A recent one-day retest of an Upper Montney Shale well in northeast British Columbia flowed at a rate of 8.9 MMcf/d, which further confirms a “large in-gas resource” at the Peach River Arch area, junior explorer Canada Energy Partners Inc. (CEP) said Monday.

The retest of the Portage c-20-E well flowed with no water and 2,758 pounds/square inch flowing pressure, the producer said. The c-20-E was drilled early this year and completed in June.

“The well had peak rates during the test of 14.4 MMcf [a day] while still restricted,” the BC-based producer noted. “The test was cut short due to safety concerns stemming from extreme cold caused by high, dry gas rates and high flowing pressures.”

The well was retested for two reasons, said CEP. The company and its joint venture partner thought the original flow-back test kept the rates below “critical” velocity necessary to efficiently lift water from the well, and “anecdotal observations” from other shale gas plays had indicated “significant” improvement in well performance subsequent to an extended shut-in. The well retest confirmed that, said the company.

The results are “very encouraging in light of the fact that the horizontal length of the c-20-E is 50% of typical Montney horizontal lengths with only 50% of the typical stimulated reservoir volume,” said company officials. “A pressure survey also confirmed that the Upper Montney is 41% over-pressured.”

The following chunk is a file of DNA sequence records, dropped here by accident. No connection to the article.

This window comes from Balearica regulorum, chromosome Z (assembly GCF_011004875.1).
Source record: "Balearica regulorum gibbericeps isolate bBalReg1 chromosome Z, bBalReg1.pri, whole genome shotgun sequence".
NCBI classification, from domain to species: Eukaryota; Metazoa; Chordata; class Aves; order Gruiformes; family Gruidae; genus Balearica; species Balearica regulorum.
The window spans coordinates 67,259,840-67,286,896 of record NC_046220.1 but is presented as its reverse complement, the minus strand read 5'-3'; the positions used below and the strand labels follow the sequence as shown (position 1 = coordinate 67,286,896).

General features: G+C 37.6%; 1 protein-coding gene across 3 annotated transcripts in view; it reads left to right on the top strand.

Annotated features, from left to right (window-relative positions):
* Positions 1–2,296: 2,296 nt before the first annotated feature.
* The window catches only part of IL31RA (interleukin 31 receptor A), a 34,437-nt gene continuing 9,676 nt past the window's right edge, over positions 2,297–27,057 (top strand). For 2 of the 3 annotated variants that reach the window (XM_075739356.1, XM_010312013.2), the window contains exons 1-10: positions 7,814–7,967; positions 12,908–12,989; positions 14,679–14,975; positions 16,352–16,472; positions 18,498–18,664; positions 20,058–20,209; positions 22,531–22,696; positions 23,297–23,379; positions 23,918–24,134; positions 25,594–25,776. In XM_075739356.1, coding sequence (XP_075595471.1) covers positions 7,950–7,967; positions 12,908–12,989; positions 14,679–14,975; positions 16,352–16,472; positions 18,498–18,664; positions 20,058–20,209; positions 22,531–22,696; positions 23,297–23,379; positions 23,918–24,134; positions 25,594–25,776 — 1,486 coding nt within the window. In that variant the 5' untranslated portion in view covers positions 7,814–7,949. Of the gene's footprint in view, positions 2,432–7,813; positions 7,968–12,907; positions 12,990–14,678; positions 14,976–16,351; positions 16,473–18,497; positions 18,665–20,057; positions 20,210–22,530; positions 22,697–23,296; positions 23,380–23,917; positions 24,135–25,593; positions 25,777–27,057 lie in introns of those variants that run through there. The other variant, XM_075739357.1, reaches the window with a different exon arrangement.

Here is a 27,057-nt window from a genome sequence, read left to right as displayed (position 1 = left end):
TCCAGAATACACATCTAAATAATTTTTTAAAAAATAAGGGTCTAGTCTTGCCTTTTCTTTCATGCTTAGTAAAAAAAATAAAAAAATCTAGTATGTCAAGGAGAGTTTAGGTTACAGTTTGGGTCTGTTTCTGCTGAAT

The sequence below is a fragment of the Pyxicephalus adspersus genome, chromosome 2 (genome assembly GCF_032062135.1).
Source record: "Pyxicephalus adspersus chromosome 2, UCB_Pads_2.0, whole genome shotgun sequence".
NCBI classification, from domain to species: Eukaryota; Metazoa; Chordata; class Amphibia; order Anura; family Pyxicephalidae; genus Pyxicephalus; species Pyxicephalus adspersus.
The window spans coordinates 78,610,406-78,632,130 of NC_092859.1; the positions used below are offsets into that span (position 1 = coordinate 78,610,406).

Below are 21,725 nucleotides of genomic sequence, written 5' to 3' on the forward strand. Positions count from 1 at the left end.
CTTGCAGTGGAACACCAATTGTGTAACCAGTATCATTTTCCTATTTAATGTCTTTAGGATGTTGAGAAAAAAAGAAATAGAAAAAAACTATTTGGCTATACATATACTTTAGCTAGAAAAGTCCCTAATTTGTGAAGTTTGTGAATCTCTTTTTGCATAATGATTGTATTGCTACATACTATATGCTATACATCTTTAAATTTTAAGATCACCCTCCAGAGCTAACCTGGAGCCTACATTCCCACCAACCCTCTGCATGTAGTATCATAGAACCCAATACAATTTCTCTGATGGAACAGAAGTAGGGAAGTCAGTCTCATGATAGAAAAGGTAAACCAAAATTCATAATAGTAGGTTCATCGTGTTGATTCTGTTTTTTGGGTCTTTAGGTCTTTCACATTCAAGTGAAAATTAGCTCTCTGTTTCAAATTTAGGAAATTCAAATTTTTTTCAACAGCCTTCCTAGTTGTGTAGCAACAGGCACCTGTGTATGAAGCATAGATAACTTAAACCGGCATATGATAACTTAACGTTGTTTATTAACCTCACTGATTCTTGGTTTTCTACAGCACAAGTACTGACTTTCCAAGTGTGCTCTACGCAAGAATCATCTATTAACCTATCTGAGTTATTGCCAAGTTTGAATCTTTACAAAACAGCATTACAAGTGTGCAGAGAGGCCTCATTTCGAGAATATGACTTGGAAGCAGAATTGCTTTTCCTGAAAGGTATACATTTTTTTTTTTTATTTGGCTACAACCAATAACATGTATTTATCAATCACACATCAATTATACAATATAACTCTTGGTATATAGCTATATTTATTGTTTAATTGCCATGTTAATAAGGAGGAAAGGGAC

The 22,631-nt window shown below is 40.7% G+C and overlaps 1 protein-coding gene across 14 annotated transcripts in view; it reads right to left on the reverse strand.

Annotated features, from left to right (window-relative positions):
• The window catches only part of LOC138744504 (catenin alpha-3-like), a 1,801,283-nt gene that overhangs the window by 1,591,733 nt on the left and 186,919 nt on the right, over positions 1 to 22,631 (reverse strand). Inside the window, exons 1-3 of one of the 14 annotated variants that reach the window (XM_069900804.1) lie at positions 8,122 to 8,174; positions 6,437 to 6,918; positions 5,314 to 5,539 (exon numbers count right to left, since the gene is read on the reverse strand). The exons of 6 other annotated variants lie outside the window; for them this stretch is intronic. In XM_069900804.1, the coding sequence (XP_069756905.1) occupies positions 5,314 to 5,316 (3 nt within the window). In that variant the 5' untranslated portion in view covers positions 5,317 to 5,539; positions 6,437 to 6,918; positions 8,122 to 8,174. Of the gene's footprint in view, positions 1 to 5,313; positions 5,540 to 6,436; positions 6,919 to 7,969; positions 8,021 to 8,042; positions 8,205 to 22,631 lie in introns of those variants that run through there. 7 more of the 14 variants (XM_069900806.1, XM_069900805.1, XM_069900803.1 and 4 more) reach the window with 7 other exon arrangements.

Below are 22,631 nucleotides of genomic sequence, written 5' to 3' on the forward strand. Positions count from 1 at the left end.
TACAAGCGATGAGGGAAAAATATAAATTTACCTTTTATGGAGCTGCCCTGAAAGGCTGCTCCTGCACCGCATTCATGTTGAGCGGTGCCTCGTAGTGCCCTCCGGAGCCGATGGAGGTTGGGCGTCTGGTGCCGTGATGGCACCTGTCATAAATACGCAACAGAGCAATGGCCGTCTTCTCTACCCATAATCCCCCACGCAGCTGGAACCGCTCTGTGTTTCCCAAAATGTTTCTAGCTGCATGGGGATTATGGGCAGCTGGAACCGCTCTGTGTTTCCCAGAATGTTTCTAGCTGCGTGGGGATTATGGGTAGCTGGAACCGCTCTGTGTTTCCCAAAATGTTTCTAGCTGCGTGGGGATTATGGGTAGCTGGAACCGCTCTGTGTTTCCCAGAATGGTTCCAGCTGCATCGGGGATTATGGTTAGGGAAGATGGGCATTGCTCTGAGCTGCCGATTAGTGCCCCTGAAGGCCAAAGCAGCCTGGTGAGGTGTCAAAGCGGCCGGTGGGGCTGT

The Portage 3-12-82-26 well also has been completed, CEP said. Over a 16-day flow test period, the well, with five hydraulic fracturing stages, had a peak flow rate of 4.5 MMcf/d and an end rate of 1.2 MMcf/d, said CEP. The end rate, it said, may have been “adversely affected by persistent water and sand production and…improved long-term performance is possible.”

CEP, which began working in the tight gas play two years ago, said the initial drilling program “has confirmed a large in-place gas resource at Peace River,” and further “refinements to drilling and completion practices will progressively result in improved flow-rates and cost efficiencies.

“It is also notable that there remain three untested formations (Doig Siltstone, Doig Phosphate and Lower Montney) that have been deemed commercial by adjacent operators in the area with large confirmed in-place gas resources.”

In September the BC Oil and Gas Commission reported that at the end of 2009 the province had an estimated 658 billion cubic meters of remaining raw gas reserves — the highest level in history and 9% higher than 2008 year-end estimates.

British Columbia has substantial gas and oil reserves in several plays, including the Montney, Horn River Basin (HRB), Cordova Embayment, Liard Basin and Mist Mountain. The HRB, now considered to be the biggest gas resource in the province, may hold 500 Tcf or more, the commission said.